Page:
But this law only regulates a portion of the meat brought into the US. All of the processed , value added meat does not need labeling. So if a giant pork company like Shuanghui, which now owns Smithfield, processes pork into value added hams, they do not require a country of origin labeling. Chinese produced pork could be sold in the US as a Smithfield product. This company was also caught abusing beta-agonists and yet our lawmakers determined that it would hurt our economy if we further regulate. What is to stop multi-national companies from shipping whole carcasses out of the US and processing them overseas and bringing them back as US product, even under the existing law? Nothing!  In reality further regulation would only hurt the bottom line of a foreign company. All of the fast food burgers sold in the US do not require any label about country of origin because the meat is cooked.  Our US processing plants and the workers in them are effected by this and we need to seriously consider COOL for all meat products. The law isn't stopping companies from bringing in the meat...it simply identifies the sources so that chefs and consumers can make their own decisions. Only a fool wouldn't agree with COOL.

2 comments:

  1. As a Canadian with some exposure to the meat industry as well as the beef industry here (I also grew up on a beef farm and owned 15 cow calf pairs as recently as 2001) I would disagree with the finality of your statement. The president of the Canadian Cattleman's Association is my second cousin. I know him well enough to know that he is an honest and straight shooting individual. I also know that he is lobbying for the betterment of his industry. COOL does so much more than label meat that has been slaughtered in Canada. An animal simply born and raised through to weaning in Canada and then exported to the USA, spending 2/3 of its life in the US is going to be labelled as Canadian in the superstore. I see this as a protective measure pushed predominantly by groups such as R-CALF in the Great Plains. Our two great countries have forged trade agreements and in the process have made concessions in some areas and gains in other areas. The beef industry, especially in the west, is heavily integrated between the two nations and dependent on NAFTA to operate equitably for all. As far as the recent E-Coli in the Brooks, Alberta plant...well that was used for great political mileage by the opposition parties in Parliament. While it is a legitimate concern, much of what was said in Parliament (and quoted in the NP article you linked) was said not out of concern for the consumer or the betterment of the cattle industry but rather to make political hay. According to reports I have heard there was no interest at all for the producer down on the farm but rather only in making the current Conservative government look bad. Let me reassure you, the food supply system in Canada is safe. I would like to say that it is safer than that of the United States...but that would be a purely patriotic statement and a detriment to this discussion!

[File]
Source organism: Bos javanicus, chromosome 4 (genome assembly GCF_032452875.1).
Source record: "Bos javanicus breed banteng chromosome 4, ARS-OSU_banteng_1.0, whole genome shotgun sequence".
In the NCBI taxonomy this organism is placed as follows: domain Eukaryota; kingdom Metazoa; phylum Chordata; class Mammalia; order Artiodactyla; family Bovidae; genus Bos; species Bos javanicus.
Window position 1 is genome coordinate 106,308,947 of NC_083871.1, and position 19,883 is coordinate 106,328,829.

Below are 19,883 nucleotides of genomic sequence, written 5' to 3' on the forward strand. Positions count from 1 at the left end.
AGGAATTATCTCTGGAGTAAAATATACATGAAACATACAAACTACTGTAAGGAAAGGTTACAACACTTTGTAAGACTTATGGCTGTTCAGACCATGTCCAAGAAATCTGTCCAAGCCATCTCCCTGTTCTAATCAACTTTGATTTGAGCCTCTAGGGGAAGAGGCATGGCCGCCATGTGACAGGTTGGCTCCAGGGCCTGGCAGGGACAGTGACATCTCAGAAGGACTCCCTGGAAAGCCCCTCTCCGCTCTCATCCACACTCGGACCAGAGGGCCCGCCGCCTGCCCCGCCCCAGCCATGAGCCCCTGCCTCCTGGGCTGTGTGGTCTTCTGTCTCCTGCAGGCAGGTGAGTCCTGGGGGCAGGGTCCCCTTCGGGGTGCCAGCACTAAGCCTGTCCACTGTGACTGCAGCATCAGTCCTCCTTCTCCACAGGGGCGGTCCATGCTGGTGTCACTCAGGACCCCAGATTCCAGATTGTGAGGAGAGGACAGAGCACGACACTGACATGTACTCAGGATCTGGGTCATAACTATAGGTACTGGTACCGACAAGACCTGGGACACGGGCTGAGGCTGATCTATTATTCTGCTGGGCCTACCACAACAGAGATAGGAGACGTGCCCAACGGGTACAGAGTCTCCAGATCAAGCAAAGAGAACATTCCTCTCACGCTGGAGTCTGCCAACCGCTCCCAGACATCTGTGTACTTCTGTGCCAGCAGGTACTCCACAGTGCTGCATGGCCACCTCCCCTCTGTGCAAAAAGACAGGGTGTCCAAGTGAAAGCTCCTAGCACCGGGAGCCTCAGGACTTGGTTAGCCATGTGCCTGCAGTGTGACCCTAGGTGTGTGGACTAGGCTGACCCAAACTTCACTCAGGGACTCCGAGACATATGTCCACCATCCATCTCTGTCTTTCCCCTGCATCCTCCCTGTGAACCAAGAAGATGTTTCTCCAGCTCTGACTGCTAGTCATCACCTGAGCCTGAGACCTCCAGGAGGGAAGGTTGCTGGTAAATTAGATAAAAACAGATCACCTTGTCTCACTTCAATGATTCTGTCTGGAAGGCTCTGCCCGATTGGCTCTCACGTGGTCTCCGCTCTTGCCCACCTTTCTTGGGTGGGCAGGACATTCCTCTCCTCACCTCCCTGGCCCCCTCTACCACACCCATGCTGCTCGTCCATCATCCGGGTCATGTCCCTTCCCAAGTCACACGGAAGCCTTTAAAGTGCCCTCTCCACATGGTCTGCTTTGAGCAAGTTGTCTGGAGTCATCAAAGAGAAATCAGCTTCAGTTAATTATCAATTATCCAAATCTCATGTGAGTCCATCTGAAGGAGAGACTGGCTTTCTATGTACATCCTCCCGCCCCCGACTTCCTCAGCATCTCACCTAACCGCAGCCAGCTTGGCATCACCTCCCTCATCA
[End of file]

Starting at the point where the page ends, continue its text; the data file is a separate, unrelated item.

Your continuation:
I enjoy your blog!

    Here's something for perspective http://cafta.org/pages/july-25-2013-cca-president-martin-unrau-on-cool-updatele-president-martin-unrau-de-la-cca-au-sujet-de-letiquetage-du-pays-dorigine-aux-etats-unis-epo/

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    1. Thank you for the perspective. I do understand there is a lot of live cattle trading between our two nations and I've seen the lobbying efforts by R-CALF. They have deep pockets indeed. I also believe the American consumer will purchase beef with a Canadian label without much of a thought because they have confidence in that countries processing capabilities etc. Where I think we would see a consumer rejection is if customers realized their ground products came with a label that stated four or five countries' beef was blended together. It may give the buyer an idea of the nature of the processed meat business. All in all I respect your comments and I agree that there is typically a political move behind many decisions.
      Enjoy the holidays!